by rahnuma ahmed
The anniversary’s just around the corner, for the regime of Dr Mohammad Mosaddeq — popular and democratically-elected prime minister of Iran — was toppled by the CIA-MI6 on August 19, 1953. The military coup returned the Shah of Iran, Mohammad Reza Pahlavi, to power. A brutal dictatorship, not acknowledged as such by the US, UK and other western powers because he had served their interests.
Media interest (both mainstream and alternative) in CIA involvement was revived with the publication of the CIA’s official history of the 1953 coup in The New York Times on April 16, 2000.
Media interest in British Petroleum was re-ignited a decade later, after the BP’s oil spill in the Gulf of Mexico.
The CIA, as Tim Weiner in a New York Times (NYT) article noted, had repeatedly pledged to make public the files of its secret mission, as part of the CIA’s “openness” initiatives. But — apparently unknown to James Woolsey, CIA director — all classified documents regarding the overthrow of the Mosaddeq government had either been destroyed or lost during the 1960s (“C.I.A. Destroyed Files on 1953 Iran Coup,” May 29, 1997).
However, a 200-page document — “essentially an after action report” written in March 1954 by Dr. Donald N. Wilber, one of the “leading planners” of the coup besides being an expert in Persian architecture — was given by a former CIA official to the NYT, which was released by the daily on its internet site in April and June 2000. The CIA then acknowledged that about a thousand pages of documentation exist, locked in the agency’s vaults.
Initially, the NYT released a summary and four appendixes saying that a full release might lead to “retribution” for CIA’s Iranian agents; later, it released the full report after digitally blacking out names of Iranian agents. However, the devoted efforts of enterprising Web users led to revealing some of the hidden text, leading NYT to use a more fool-proof redaction method (Malcolm Byrne, “The Secret CIA History of the Iran Coup, 1953“). Various versions, some more revealing than others, are currently available on the internet.
Journalistic investigations into the BP post-oil spill, have revealed not only a total disregard for safety rules, but also, millions of dollars spent lobbying Congress to “prevent regulation” (DemocracyNow, May 6, 20120).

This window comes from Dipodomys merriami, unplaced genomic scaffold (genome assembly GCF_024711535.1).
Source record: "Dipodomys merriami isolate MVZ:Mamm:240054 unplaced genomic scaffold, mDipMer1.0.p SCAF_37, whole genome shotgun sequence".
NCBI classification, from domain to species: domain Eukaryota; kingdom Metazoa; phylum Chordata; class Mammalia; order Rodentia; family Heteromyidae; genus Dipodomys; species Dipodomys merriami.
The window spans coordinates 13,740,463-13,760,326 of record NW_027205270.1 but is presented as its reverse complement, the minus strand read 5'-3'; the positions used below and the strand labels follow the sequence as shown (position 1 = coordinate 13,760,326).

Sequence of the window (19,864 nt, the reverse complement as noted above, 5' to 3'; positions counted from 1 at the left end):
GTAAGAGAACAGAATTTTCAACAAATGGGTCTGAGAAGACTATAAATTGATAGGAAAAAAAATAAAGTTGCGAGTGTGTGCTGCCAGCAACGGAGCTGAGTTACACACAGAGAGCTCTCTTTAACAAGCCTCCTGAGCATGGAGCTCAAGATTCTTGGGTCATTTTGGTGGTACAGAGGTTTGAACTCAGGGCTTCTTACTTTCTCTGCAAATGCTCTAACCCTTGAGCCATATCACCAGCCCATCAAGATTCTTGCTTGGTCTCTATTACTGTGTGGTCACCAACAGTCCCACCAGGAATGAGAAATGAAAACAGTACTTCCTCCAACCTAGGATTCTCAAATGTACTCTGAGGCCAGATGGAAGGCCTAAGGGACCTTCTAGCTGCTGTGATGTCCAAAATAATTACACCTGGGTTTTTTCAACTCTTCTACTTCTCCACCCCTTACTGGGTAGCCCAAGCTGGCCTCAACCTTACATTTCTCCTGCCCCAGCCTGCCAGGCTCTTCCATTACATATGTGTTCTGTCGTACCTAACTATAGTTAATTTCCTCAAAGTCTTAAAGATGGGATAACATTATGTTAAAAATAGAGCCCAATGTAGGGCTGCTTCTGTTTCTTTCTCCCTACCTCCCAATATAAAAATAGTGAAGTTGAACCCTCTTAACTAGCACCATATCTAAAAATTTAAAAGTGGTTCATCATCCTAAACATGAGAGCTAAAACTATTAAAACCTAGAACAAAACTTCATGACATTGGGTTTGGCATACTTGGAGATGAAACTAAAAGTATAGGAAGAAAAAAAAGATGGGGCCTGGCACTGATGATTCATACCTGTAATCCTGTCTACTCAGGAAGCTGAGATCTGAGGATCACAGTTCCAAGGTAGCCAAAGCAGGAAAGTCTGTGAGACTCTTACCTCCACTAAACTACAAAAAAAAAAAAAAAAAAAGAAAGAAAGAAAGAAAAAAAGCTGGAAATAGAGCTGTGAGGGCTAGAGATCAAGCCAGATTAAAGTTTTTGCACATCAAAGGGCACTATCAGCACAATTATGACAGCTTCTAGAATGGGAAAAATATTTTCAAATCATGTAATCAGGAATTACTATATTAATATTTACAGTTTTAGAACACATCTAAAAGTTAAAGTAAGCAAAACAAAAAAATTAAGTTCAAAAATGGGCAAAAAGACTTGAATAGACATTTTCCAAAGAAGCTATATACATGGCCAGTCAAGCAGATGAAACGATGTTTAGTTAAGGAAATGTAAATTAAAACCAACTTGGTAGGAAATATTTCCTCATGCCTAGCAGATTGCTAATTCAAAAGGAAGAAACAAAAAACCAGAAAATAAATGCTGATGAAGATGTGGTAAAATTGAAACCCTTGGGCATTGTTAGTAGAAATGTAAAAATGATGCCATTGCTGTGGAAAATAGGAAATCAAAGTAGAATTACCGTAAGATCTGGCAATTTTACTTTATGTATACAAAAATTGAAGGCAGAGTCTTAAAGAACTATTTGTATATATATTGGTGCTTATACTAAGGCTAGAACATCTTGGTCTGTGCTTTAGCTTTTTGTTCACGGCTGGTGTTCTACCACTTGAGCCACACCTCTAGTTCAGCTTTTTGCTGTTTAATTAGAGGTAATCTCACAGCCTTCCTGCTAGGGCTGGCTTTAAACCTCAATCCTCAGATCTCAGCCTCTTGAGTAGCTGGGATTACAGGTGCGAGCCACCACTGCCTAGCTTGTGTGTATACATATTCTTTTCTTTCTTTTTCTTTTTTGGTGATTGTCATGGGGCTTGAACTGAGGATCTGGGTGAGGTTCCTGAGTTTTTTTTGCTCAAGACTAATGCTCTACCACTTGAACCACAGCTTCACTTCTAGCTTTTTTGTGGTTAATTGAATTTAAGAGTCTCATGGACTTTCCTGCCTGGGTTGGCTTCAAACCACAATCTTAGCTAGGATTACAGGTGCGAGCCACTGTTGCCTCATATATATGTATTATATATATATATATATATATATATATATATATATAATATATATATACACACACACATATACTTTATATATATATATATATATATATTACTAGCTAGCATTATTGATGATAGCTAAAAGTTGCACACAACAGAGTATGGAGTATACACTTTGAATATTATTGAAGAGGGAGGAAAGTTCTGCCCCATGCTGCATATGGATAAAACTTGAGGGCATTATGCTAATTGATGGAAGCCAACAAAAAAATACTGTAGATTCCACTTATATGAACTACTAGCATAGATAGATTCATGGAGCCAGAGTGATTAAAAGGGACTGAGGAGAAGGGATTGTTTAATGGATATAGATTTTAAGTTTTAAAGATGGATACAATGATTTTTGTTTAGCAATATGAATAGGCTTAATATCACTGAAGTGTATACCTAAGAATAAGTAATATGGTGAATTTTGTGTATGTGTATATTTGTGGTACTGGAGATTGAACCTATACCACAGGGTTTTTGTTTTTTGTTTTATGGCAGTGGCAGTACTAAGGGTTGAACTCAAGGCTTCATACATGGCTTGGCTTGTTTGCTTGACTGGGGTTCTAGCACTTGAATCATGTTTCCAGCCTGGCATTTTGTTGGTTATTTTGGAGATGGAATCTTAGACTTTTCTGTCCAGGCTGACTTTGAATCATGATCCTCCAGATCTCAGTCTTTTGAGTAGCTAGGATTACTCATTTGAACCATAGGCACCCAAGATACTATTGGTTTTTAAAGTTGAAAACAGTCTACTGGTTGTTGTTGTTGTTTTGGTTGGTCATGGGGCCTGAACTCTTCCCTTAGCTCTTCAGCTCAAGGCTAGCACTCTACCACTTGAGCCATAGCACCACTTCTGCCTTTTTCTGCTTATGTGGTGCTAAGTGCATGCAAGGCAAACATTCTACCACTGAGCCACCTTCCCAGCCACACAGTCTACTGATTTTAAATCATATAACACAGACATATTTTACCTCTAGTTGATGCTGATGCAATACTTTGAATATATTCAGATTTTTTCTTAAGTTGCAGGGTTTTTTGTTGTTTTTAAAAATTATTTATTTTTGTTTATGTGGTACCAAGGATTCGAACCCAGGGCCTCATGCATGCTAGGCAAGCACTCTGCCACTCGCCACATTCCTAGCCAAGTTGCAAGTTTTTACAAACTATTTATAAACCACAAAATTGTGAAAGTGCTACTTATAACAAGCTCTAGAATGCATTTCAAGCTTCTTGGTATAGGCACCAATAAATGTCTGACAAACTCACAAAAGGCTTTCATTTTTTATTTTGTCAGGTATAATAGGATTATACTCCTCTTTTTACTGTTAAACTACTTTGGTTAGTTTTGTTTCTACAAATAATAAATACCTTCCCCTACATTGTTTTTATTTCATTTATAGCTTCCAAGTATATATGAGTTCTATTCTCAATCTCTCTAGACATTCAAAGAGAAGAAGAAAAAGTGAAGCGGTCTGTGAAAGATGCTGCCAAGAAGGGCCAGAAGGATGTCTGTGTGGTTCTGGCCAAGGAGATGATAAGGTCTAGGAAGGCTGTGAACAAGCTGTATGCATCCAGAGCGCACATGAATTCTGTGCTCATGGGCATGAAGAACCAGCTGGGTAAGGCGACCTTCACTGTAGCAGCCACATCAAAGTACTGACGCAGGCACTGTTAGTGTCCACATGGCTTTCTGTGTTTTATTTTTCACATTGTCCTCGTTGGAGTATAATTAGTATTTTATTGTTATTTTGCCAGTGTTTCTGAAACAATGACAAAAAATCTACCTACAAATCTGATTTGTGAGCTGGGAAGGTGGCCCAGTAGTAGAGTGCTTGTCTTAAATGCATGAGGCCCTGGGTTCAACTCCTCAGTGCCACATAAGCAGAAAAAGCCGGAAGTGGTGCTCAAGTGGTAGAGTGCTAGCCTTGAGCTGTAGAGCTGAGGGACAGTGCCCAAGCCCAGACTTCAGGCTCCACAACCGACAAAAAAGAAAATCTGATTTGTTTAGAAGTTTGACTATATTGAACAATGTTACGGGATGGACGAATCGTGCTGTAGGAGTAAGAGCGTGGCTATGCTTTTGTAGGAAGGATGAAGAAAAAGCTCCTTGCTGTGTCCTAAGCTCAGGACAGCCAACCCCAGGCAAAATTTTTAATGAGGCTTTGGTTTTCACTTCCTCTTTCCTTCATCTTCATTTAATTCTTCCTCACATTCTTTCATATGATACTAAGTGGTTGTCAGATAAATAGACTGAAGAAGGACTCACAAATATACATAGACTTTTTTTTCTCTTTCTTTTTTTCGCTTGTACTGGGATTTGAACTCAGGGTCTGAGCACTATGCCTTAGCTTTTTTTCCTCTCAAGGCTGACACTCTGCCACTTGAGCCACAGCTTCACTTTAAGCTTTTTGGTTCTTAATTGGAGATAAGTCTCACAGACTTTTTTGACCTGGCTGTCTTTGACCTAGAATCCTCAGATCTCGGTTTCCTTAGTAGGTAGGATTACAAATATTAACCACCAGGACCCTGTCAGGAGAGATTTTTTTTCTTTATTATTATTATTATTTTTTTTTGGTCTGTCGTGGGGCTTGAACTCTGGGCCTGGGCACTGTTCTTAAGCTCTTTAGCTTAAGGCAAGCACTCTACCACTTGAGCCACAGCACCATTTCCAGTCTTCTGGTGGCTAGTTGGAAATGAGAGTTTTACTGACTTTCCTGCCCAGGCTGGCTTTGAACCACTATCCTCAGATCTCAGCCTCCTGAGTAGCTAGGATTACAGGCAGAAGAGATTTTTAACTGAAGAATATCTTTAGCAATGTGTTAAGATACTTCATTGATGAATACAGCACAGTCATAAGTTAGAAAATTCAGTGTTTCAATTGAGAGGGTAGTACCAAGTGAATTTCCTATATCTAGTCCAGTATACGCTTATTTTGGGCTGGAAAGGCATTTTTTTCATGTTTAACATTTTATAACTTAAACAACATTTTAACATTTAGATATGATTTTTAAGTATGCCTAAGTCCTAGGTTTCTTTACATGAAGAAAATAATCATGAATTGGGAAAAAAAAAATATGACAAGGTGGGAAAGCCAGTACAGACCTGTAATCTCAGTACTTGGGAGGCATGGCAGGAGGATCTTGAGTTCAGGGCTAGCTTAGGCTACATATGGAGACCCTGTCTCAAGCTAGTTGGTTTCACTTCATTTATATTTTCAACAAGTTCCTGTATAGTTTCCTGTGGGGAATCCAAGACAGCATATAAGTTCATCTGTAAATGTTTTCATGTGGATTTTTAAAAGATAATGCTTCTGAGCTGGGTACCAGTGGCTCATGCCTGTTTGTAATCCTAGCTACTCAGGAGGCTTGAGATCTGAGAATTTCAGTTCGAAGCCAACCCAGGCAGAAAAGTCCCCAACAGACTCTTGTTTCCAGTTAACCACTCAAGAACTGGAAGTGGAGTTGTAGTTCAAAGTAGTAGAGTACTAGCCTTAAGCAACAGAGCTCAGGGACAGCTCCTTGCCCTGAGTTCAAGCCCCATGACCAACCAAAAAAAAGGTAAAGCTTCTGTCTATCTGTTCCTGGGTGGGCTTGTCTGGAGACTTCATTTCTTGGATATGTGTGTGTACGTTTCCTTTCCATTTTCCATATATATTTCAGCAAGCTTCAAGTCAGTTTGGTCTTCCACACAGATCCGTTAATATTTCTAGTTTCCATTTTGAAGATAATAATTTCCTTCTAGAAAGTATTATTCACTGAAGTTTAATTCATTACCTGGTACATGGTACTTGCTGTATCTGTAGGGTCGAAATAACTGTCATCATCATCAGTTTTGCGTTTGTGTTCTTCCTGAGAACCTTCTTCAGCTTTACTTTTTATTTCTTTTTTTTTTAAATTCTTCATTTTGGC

The BP oil spill sparked activist protests as well. A group called Good Crude Britannia spilled gallons of mock crude oil covered with bird-like feathers outside London’s Tate Gallery, protesting against its acceptance of BP sponsorship (LA Times Blogs, June 29, 2010).
BP, a British multinational oil and gas company, the third-largest energy company in the world, also enjoys partnerships with the British Museum, the Royal Opera House, the National Portrait Gallery, the Almeida Theatre, the National Maritime Museum and the Science and Natural History Museums.
In a letter to The Guardian dated June 28, 2010, leading artists and cultural figures protested against the “social legitimacy” which high-profile cultural organisations such as Tate Gallery bestow on big oil companies by entering into partnerships. They distract attention from their “impacts on human rights, the environment and the global climate.”
True, but no mention of Mosaddeq and BP’s role in the 1953 coup. An oversight? Or, a callous indifference about the nation’s imperial history, one which continues in the present?
What did Wilber’s history reveal of operation TPAJAX? When the question was put to professor Mark Gasiorowski, a scholar widely acknowledged for his dedication in uncovering the truth about events surrounding the 1953 coup (author, US Foreign Policy and the Shah: Building a Client State in Iran, 1991; co-editor with Byrne, Mohammad Mosaddeq and the 1953 Coup in Iran, 2004), he stressed the following, telling, points:
1) The primary US motive in carrying out the coup was geo-strategic; oil was secondary.